Publication Type

Master Thesis

Abstract

Using data from Morningstar Principia CDs and employing standard methodologies, we examine the extent to which two mutual fund ratings: Morningstar star ratings and Morningstar stewardship grades can predict future fund performance. In particular, we investigate whether the combined predictive power of the two ratings exceeds that of a single rating. We decompose funds into various groups characterized by fund age and fund categories in order to address such issues as whether predictive performance is uniform across characteristic-based groups. Although our analysis shows that none of the ratings alone possesses strong predictive power, there is statistical evidence to support the notion that combined rating is superior to single rating in forecasting future returns. However, the evidence is not overwhelming enough to justify the efficacy of an investment strategy based primarily on Morningstar ratings. Besides studying predictability of ratings, we also construct a logistic regression model to seek potential determinants of the stewardship grades. We find that funds with good stewardship grades are generally those that incur low expenses, possess a large asset base and are managed by experienced fund managers. Finally, we investigate whether the two Morningstar ratings exhibit short-term persistence. Our findings indicate that the degree of persistence (as measured by the percentage of funds that retain their initial rating over a 12-month period) of the stewardship grades is much more pronounced than that of the star ratings.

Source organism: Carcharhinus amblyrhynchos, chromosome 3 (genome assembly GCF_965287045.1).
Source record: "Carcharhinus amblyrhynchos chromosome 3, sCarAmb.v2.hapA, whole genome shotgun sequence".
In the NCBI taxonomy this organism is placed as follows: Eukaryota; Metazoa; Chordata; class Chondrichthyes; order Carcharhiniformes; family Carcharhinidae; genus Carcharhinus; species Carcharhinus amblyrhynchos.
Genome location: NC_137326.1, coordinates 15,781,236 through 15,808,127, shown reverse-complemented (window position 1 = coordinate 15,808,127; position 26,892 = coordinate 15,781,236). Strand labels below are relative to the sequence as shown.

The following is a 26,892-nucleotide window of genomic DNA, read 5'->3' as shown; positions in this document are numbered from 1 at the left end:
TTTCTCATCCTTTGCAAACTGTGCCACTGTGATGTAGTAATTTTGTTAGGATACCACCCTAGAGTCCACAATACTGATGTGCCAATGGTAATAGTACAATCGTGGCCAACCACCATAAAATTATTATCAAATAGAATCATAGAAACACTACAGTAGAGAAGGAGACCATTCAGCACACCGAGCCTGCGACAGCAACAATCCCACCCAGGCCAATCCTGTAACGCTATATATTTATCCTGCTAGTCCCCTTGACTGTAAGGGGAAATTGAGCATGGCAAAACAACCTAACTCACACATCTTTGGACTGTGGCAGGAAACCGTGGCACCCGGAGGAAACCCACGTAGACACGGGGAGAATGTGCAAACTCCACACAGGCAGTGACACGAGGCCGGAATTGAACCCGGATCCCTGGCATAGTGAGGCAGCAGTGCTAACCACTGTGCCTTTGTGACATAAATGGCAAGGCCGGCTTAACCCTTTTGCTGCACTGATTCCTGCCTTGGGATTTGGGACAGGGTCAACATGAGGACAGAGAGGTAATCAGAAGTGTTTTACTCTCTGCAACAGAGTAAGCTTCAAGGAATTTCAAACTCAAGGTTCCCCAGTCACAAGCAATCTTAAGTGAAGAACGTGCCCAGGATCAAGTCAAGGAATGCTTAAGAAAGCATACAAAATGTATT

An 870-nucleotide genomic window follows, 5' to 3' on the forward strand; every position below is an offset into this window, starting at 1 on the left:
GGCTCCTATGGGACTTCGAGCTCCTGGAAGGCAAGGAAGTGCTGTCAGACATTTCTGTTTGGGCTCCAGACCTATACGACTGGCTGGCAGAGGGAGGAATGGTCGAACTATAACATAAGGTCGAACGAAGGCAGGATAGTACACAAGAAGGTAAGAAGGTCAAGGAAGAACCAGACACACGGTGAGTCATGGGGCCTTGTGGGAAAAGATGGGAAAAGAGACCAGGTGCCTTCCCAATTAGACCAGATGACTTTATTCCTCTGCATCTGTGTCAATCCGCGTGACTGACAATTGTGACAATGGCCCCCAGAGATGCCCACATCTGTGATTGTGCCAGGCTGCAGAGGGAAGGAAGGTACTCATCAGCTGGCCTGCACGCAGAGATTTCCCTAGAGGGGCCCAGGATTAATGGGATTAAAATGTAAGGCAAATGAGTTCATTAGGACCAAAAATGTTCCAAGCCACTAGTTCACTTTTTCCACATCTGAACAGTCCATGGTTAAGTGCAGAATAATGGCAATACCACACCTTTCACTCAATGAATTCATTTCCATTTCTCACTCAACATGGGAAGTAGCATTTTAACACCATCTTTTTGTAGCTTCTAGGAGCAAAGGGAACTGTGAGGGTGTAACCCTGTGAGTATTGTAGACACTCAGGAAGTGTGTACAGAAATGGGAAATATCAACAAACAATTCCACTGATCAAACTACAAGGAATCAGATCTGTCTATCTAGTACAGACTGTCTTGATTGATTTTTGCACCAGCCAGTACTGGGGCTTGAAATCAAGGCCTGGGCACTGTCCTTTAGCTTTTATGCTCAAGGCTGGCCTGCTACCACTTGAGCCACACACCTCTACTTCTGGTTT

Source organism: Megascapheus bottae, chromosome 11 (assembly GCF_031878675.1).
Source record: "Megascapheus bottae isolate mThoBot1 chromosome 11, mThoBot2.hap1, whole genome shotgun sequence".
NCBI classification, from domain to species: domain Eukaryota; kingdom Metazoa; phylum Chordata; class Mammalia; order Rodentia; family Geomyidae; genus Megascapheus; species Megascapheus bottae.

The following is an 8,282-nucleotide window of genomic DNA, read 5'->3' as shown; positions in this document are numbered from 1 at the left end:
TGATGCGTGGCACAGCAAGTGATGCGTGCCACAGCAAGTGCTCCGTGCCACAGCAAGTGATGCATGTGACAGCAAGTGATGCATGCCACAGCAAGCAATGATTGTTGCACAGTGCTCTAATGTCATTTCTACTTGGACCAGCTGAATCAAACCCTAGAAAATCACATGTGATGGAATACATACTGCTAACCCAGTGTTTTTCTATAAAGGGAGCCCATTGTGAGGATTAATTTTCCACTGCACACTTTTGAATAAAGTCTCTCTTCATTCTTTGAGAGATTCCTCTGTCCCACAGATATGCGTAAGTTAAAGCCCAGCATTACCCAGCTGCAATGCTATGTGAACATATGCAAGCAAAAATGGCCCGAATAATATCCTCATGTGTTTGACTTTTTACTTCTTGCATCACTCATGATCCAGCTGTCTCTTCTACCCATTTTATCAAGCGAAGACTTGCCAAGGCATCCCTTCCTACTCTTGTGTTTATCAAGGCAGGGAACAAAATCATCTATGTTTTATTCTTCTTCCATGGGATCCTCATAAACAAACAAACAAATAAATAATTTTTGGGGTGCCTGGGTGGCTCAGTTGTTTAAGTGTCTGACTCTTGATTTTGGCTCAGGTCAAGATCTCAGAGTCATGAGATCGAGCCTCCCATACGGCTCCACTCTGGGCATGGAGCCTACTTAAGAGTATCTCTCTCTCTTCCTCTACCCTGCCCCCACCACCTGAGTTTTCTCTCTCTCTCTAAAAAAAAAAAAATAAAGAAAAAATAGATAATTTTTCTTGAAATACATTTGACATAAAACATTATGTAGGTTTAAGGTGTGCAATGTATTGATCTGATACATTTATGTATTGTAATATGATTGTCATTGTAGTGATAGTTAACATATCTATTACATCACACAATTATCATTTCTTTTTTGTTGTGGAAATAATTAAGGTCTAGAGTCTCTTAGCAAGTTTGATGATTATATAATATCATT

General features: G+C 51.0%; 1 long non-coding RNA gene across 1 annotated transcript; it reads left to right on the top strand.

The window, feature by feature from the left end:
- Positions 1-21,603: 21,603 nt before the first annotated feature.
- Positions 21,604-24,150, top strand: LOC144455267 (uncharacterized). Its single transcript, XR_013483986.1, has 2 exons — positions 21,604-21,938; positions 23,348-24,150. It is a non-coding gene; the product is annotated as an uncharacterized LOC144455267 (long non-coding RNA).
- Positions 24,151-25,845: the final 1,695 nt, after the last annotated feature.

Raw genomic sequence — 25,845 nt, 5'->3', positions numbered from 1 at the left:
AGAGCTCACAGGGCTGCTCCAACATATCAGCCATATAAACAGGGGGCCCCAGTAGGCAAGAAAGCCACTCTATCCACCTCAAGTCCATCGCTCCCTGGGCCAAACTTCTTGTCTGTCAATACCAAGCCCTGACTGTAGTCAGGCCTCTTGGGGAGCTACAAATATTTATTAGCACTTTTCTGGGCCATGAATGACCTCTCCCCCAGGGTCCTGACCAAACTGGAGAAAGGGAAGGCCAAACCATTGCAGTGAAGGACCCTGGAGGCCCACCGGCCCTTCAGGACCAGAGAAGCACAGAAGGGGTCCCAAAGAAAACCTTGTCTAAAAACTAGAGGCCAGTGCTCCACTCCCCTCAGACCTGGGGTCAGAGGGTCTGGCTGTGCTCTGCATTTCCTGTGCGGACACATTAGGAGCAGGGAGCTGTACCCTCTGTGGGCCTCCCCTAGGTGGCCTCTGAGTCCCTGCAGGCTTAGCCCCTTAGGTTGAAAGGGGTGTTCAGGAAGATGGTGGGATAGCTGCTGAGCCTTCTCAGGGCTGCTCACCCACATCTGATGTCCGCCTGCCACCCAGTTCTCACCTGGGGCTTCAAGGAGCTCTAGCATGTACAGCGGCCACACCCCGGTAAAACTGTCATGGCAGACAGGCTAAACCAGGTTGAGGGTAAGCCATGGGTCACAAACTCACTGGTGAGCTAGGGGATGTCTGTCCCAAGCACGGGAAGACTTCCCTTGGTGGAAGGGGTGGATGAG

Year Dissertation/Thesis Completed

2009

Keywords

mutual funds, performance persistence, portfolio performance, rating services, risk aversion

Discipline

Portfolio and Security Analysis

Degree Awarded

Master of Science in Finance

Supervisor(s)

Jeremy Goh

School

Lee Kong Chian School of Business